Eishōsai Chōki (active c. 1780-1809)
Cooling off under Ryōgoku Bridge
Japan, Edo period, late 18th-early 19th century
Woodblock print triptych; ink and color on paper
Gift of James A. Michener, 1991
Honolulu Museum of Art
The Ryōgoku Bridge over the Sumida River was a popular area to escape the heat of summer, with numerous teahouses set up on either bank (see Harunobu’s Sixth Month earlier in this exhibition), and regular cruises sailing along the river every evening. Although most artists chose to depict it from a distance, Chōki here innovatively has shown a close-up of the bridge, allowing him to emphasize the activities of the patrons in three boats tied to its pilings.
The title is cleverly incorporated in elegant seal script carved into a post on each print, while the artist’s signature is also carved into the post on the left and the prow of a boat in the middle sheet, and the crane-shaped seal of the publisher, Tsuruya Kiemon, is further carved into the side of the boat on the far right, the prow of the same boat in the middle sheet, and the side of a second boat on the left.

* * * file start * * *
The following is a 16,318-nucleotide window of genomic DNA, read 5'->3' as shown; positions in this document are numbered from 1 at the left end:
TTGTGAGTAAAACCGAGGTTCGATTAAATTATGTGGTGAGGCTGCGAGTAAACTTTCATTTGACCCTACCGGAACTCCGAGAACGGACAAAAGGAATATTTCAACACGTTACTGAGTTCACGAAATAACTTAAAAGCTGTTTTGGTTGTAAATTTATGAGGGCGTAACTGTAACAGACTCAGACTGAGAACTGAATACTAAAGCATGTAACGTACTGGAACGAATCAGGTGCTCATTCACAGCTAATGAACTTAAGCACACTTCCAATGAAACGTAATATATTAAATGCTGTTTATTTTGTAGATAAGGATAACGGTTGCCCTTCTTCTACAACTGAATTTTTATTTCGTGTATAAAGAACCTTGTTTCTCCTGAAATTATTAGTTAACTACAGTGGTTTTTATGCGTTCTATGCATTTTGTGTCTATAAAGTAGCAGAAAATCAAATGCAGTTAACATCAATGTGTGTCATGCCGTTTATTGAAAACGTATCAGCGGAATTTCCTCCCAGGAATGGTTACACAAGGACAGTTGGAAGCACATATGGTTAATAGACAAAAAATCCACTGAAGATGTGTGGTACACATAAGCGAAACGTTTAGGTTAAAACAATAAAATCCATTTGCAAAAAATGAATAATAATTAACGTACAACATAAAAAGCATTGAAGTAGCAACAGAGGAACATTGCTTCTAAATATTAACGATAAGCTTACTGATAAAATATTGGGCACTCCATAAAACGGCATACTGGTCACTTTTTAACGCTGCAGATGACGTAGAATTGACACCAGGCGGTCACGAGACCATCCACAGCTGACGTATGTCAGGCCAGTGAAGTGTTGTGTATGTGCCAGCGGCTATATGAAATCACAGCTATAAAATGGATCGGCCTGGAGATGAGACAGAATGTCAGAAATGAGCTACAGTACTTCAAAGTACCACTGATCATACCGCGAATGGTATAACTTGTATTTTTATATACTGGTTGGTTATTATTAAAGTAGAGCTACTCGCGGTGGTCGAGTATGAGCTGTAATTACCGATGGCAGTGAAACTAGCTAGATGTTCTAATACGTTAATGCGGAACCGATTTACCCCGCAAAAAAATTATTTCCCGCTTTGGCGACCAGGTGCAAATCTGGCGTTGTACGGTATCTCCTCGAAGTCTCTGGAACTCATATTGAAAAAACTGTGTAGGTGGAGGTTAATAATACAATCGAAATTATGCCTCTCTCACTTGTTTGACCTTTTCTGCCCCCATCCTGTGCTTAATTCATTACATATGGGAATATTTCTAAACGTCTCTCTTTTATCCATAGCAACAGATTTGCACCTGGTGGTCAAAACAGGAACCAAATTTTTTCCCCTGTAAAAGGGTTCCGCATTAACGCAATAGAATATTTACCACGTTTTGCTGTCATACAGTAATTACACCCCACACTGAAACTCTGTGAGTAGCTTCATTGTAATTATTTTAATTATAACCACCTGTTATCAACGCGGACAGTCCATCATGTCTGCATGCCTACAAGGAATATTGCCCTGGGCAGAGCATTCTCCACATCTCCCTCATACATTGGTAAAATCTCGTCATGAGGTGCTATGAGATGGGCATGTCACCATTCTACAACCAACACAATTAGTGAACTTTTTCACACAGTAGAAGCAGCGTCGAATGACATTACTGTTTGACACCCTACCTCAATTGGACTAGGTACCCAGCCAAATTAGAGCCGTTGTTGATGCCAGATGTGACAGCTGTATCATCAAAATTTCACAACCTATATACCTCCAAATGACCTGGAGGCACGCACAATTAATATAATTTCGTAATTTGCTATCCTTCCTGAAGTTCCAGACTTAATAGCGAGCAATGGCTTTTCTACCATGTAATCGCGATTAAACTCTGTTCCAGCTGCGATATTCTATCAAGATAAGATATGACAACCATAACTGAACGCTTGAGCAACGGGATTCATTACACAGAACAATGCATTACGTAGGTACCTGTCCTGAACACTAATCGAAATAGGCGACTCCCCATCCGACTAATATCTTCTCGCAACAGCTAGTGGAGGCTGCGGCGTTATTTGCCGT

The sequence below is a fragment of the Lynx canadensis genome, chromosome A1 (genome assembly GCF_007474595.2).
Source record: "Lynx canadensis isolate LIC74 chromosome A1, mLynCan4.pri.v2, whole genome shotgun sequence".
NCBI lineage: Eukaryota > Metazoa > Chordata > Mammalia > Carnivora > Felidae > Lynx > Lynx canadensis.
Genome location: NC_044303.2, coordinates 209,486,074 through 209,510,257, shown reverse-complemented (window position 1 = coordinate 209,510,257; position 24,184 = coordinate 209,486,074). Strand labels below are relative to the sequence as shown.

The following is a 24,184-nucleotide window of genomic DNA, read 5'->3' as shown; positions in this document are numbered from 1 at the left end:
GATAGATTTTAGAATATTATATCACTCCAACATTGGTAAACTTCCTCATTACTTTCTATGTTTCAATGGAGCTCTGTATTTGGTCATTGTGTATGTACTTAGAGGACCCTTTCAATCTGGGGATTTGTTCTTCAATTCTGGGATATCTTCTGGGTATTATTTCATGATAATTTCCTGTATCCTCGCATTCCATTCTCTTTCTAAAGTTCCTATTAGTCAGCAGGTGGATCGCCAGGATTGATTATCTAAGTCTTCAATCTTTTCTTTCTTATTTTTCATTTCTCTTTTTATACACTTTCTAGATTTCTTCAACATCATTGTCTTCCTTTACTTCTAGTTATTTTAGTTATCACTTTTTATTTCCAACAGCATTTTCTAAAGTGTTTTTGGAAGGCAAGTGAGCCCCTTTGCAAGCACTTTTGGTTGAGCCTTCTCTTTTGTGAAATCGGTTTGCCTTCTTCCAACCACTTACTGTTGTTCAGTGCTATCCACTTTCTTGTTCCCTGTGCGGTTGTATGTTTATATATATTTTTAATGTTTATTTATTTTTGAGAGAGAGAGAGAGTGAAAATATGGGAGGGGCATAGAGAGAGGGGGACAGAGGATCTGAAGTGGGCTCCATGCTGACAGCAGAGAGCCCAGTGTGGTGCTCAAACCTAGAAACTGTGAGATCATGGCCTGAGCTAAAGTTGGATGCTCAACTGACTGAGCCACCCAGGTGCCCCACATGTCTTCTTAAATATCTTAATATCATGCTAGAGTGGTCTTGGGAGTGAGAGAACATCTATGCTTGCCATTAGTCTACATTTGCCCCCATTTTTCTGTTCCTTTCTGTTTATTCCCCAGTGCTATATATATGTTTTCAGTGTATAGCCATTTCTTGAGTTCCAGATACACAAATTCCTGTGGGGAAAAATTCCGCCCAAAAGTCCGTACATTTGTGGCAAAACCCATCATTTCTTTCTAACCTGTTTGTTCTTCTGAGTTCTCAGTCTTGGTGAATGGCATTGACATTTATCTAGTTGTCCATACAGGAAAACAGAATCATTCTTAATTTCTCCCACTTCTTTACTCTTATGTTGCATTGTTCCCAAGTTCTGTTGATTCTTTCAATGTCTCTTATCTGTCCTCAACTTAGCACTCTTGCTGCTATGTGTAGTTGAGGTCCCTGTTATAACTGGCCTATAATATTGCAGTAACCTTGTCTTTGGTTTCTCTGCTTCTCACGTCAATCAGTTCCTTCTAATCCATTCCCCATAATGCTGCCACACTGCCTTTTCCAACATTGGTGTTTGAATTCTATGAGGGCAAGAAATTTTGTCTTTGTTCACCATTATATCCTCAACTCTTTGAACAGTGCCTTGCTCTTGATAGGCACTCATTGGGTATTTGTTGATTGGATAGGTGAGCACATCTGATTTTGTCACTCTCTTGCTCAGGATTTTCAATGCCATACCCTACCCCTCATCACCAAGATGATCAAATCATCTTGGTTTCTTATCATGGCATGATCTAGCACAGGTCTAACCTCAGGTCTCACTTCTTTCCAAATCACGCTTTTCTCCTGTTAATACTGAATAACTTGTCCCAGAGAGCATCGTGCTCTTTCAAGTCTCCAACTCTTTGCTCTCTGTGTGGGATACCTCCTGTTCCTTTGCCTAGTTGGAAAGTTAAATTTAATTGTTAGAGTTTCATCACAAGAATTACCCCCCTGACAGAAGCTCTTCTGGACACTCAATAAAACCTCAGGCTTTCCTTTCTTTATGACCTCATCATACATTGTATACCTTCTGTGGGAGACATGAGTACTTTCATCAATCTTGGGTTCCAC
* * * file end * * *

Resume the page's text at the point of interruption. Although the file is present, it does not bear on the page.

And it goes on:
Once Kiyonaga popularized compositions spread over two or more sheets, there was a trend towards increasingly complex settings through the end of the 18th century, which reaches a zenith in the present example. While clarity sometimes was sacrificed to a bewildering number of elements, it also allowed Chōki to present a wealth of details, an interesting one of which is the leather tobacco and pipe case of the woman wearing a hat seated on the right, just starting to enjoy a smoke.